ADDITIONAL SERVICES These services can be undertaken for you to provide completed items or additions to your railway. Alternatively we may be able to show you how in short classes at home or in our workshops. Kit assembly – plastic, resin or cardboard kits. We can build items for you, or show you how to create masterpieces of your own. Locomotives – servicing, re-motoring and DCC chip fitting. Bought a locomotive from an exhibition that does not run well, let us service it for you? We can test locomotives on our rolling roads Adding DCC chips for digital control can be difficult unless you are competent with small tools and possibly a soldering iron. Diagnosis and repair – problems getting the wiring to work, short-circuits happening, scenery lights do not come on. We can diagnose the problems for you and hopefully create a long-term fix. Rolling stock – assembly, servicing, painting and weathering services. Scenery – get the best results from a variety of materials to create grass, water, snow, fields, roads ……….. the list is endless.
LARGE SCALE RAILWAYS Large Scale Garden Railways Over the last 25 years our engineering team have installed a variety of railways in parks, estates and gardens. If you need assistance planning and installing a railway or need some renovation undertaken on an existing layout, complete the form provided and email it to us. Alternatively just email or telephone for guidance. Scale and gauge: Gauge Scale Weight of average locomotive Weight of typical train *
Minimum radius curves Recommended radius for curves
|GAUGE||SCALE||WEIGHT OF AVERAGE LOCOTMOTIVE||WEIGHT OF TYPICAL TRAIN*||MINIMUM RADIUS CURVES||RECOMMENDED RADIUS FOR CURVES|
|3 ½” (89mm)||¾” to the foot (19mm to the foot)||100lbs (45kgs)||9cwt (458kgs)||14ft||30ft|
|5” (127mm)||1 1/16” to the foot (28mm to the foot)||2 ½ cwt (127kgs)||18cwt (916kgs)||18ft||35ft|
|7 ¼” (184mm)||1 ½” to the foot (38mm to the foot)||6cwt (305kgs)||2 ½ tons (2,550kgs)||30ft||60ft|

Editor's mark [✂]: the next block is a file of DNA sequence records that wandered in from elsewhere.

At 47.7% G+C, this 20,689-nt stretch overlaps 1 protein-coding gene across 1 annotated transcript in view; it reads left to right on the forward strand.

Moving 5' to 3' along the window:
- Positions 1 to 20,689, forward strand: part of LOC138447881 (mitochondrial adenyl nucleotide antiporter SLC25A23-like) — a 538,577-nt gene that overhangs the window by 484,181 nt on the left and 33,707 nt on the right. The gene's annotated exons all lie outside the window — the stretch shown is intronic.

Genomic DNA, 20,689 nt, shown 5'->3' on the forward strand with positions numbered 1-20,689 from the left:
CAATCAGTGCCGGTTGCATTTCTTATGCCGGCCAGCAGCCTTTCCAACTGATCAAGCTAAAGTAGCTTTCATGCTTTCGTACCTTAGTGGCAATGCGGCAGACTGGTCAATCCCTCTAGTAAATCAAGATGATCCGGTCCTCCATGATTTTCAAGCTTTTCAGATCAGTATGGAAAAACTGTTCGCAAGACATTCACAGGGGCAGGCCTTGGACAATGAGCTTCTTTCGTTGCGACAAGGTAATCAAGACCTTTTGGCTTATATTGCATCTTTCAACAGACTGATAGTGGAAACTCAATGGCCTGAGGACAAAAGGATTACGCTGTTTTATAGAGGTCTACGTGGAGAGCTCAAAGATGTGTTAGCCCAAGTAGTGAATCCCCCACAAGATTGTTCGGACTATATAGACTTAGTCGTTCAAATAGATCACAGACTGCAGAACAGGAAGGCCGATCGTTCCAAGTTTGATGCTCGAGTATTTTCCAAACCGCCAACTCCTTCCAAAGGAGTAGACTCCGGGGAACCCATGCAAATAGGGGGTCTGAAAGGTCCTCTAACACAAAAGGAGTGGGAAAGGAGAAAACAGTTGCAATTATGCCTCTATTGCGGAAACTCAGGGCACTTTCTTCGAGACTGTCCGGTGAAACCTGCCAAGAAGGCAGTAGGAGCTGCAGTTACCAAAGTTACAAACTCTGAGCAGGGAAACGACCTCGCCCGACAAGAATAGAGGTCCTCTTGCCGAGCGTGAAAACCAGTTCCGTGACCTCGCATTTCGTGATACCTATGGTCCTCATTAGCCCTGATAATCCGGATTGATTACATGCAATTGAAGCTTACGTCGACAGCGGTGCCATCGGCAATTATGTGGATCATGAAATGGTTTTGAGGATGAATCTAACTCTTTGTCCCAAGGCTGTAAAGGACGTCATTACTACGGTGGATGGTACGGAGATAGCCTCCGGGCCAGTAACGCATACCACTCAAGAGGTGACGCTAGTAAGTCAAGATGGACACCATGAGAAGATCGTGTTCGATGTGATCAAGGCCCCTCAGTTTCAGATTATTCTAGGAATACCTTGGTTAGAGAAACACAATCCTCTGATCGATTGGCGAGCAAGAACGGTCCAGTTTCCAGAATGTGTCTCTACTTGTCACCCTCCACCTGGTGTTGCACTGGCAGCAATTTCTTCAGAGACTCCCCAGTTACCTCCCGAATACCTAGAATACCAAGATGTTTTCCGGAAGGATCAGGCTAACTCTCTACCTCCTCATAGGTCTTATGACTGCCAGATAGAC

|10 ¼” (260mm)||2 ¼” to the foot (56mm to the foot)||17cwt (865kgs)||5 tons (5,100kgs)||50ft||150ft|
* The weight of a typical train in column 4 includes the weight of passenger carriages plus passengers.
On a level track a 3 ½” gauge locomotive can be expected to pull 4 people comfortably.
On a level track a 10 ¼” gauge locomotive can be expected to pull around 50 passengers.
Gradients make a tremendous difference to the amount of weight a given locomotive can pull. Gradients, both up and down, add tremendous interest to a railway and can enable a longer track to be accommodated if tracks have space to cross at different heights.
The choice of scale and gauge is also complicated by the decision as to whether the track is to be laid on the ground or raised enabling sit-astride rolling stock to be used. This is quite a common option in the two smaller scales.
Project Planning and feasibility
Before laying any track a survey of the available grounds will be necessary in order to establish feasibility of radii and gradients and to establish a working plan of the line. From this plan we can establish material lists and an overall budget for the track.
A sound, well drained track-bed is key to the long-term survival of the sleepers and rail. Where laid on soil a 6” (150mm) deep bed is excavated and scalpings laid on a porous membrane to form the bed. The track panels are then laid onto this with the addition of limestone or similar chippings around the sleepers. As part of the track planning removal of the excavated soil will be considered and where possible incorporated to form new cuttings or embankments.
Infrastructure items such as sidings, platforms, loading areas, turntable, ash drops as well as engine and carriage sheds will also be planned at an early stage and constructed as funds allow.
Contact us with your ideas and we will provide you with a free on-site consultation and feasibility report for your proposals.
Locomotives There are many locomotives handed down within families to individuals with little or no knowledge of how to maintain or use them. Contact us for a comprehensive service of renovation, repair and re-painting. We can provide guidance and formal training on locomotive maintenance and for driving steam locomotives.
Carriages and rolling stock
Often the last items to be considered for a layout comfortable, stable passenger carriages are essential to minimise derailments and to provide enjoyment for all passengers. We can construct sit-astride, sit-in, covered and open carriages plus a selection of goods wagons in the common scales and gauges.
For the enthusiast working signals are a worthwhile addition to any layout. Lattice, rail-built and tubular post semaphore signals and LED colour light signals can add an effective operational capability to any layout. Vehicular driveways can also be made safer with the use of crossing lights and bells.